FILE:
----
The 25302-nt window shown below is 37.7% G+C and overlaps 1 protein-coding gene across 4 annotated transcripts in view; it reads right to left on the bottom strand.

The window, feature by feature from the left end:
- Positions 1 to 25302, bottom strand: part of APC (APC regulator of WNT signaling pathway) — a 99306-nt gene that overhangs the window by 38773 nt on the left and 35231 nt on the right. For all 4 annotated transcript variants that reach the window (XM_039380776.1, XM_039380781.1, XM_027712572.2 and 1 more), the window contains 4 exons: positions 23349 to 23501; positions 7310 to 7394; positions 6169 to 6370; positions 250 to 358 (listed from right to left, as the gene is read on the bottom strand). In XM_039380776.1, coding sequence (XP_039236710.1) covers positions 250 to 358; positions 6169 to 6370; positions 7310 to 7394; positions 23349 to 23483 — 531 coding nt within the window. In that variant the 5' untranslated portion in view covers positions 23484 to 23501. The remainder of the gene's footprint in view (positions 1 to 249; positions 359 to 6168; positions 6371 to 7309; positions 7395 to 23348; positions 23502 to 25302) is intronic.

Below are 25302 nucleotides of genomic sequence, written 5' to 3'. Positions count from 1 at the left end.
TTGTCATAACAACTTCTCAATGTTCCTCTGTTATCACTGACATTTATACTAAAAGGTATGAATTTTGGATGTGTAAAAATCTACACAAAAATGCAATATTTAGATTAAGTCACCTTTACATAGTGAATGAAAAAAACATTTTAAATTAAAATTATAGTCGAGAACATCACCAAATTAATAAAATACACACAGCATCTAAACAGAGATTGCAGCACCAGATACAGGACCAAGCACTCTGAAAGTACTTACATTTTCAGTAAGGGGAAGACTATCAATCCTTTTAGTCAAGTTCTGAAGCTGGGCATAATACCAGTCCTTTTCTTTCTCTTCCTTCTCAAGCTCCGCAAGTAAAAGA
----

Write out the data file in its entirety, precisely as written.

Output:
The 25302-nt window shown below is 37.7% G+C and overlaps 1 protein-coding gene across 4 annotated transcripts in view; it reads right to left on the bottom strand.

The window, feature by feature from the left end:
- Positions 1 to 25302, bottom strand: part of APC (APC regulator of WNT signaling pathway) — a 99306-nt gene that overhangs the window by 38773 nt on the left and 35231 nt on the right. For all 4 annotated transcript variants that reach the window (XM_039380776.1, XM_039380781.1, XM_027712572.2 and 1 more), the window contains 4 exons: positions 23349 to 23501; positions 7310 to 7394; positions 6169 to 6370; positions 250 to 358 (listed from right to left, as the gene is read on the bottom strand). In XM_039380776.1, coding sequence (XP_039236710.1) covers positions 250 to 358; positions 6169 to 6370; positions 7310 to 7394; positions 23349 to 23483 — 531 coding nt within the window. In that variant the 5' untranslated portion in view covers positions 23484 to 23501. The remainder of the gene's footprint in view (positions 1 to 249; positions 359 to 6168; positions 6371 to 7309; positions 7395 to 23348; positions 23502 to 25302) is intronic.

Below are 25302 nucleotides of genomic sequence, written 5' to 3'. Positions count from 1 at the left end.
TTGTCATAACAACTTCTCAATGTTCCTCTGTTATCACTGACATTTATACTAAAAGGTATGAATTTTGGATGTGTAAAAATCTACACAAAAATGCAATATTTAGATTAAGTCACCTTTACATAGTGAATGAAAAAAACATTTTAAATTAAAATTATAGTCGAGAACATCACCAAATTAATAAAATACACACAGCATCTAAACAGAGATTGCAGCACCAGATACAGGACCAAGCACTCTGAAAGTACTTACATTTTCAGTAAGGGGAAGACTATCAATCCTTTTAGTCAAGTTCTGAAGCTGGGCATAATACCAGTCCTTTTCTTTCTCTTCCTTCTCAAGCTCCGCAAGTAAAAGA